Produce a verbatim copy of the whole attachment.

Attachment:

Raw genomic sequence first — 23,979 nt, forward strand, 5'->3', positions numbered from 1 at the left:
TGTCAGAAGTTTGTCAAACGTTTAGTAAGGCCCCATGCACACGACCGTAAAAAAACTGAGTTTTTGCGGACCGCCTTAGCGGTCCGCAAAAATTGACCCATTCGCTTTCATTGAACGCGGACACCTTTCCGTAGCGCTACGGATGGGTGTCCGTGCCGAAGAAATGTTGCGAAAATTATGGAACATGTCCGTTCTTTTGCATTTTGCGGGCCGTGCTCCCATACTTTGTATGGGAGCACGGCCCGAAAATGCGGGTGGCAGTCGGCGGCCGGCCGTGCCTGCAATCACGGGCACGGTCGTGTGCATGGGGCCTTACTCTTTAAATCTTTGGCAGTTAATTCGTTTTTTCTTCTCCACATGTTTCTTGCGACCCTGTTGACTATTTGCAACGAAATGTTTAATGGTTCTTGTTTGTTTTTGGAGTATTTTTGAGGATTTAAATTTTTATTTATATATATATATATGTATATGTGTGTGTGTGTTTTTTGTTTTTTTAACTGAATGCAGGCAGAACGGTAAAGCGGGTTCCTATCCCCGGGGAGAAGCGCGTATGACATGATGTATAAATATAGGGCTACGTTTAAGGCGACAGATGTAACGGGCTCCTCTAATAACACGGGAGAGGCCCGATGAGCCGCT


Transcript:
Raw genomic sequence first — 23,979 nt, forward strand, 5'->3', positions numbered from 1 at the left:
TGTCAGAAGTTTGTCAAACGTTTAGTAAGGCCCCATGCACACGACCGTAAAAAAACTGAGTTTTTGCGGACCGCCTTAGCGGTCCGCAAAAATTGACCCATTCGCTTTCATTGAACGCGGACACCTTTCCGTAGCGCTACGGATGGGTGTCCGTGCCGAAGAAATGTTGCGAAAATTATGGAACATGTCCGTTCTTTTGCATTTTGCGGGCCGTGCTCCCATACTTTGTATGGGAGCACGGCCCGAAAATGCGGGTGGCAGTCGGCGGCCGGCCGTGCCTGCAATCACGGGCACGGTCGTGTGCATGGGGCCTTACTCTTTAAATCTTTGGCAGTTAATTCGTTTTTTCTTCTCCACATGTTTCTTGCGACCCTGTTGACTATTTGCAACGAAATGTTTAATGGTTCTTGTTTGTTTTTGGAGTATTTTTGAGGATTTAAATTTTTATTTATATATATATATATGTATATGTGTGTGTGTGTTTTTTGTTTTTTTAACTGAATGCAGGCAGAACGGTAAAGCGGGTTCCTATCCCCGGGGAGAAGCGCGTATGACATGATGTATAAATATAGGGCTACGTTTAAGGCGACAGATGTAACGGGCTCCTCTAATAACACGGGAGAGGCCCGATGAGCCGCT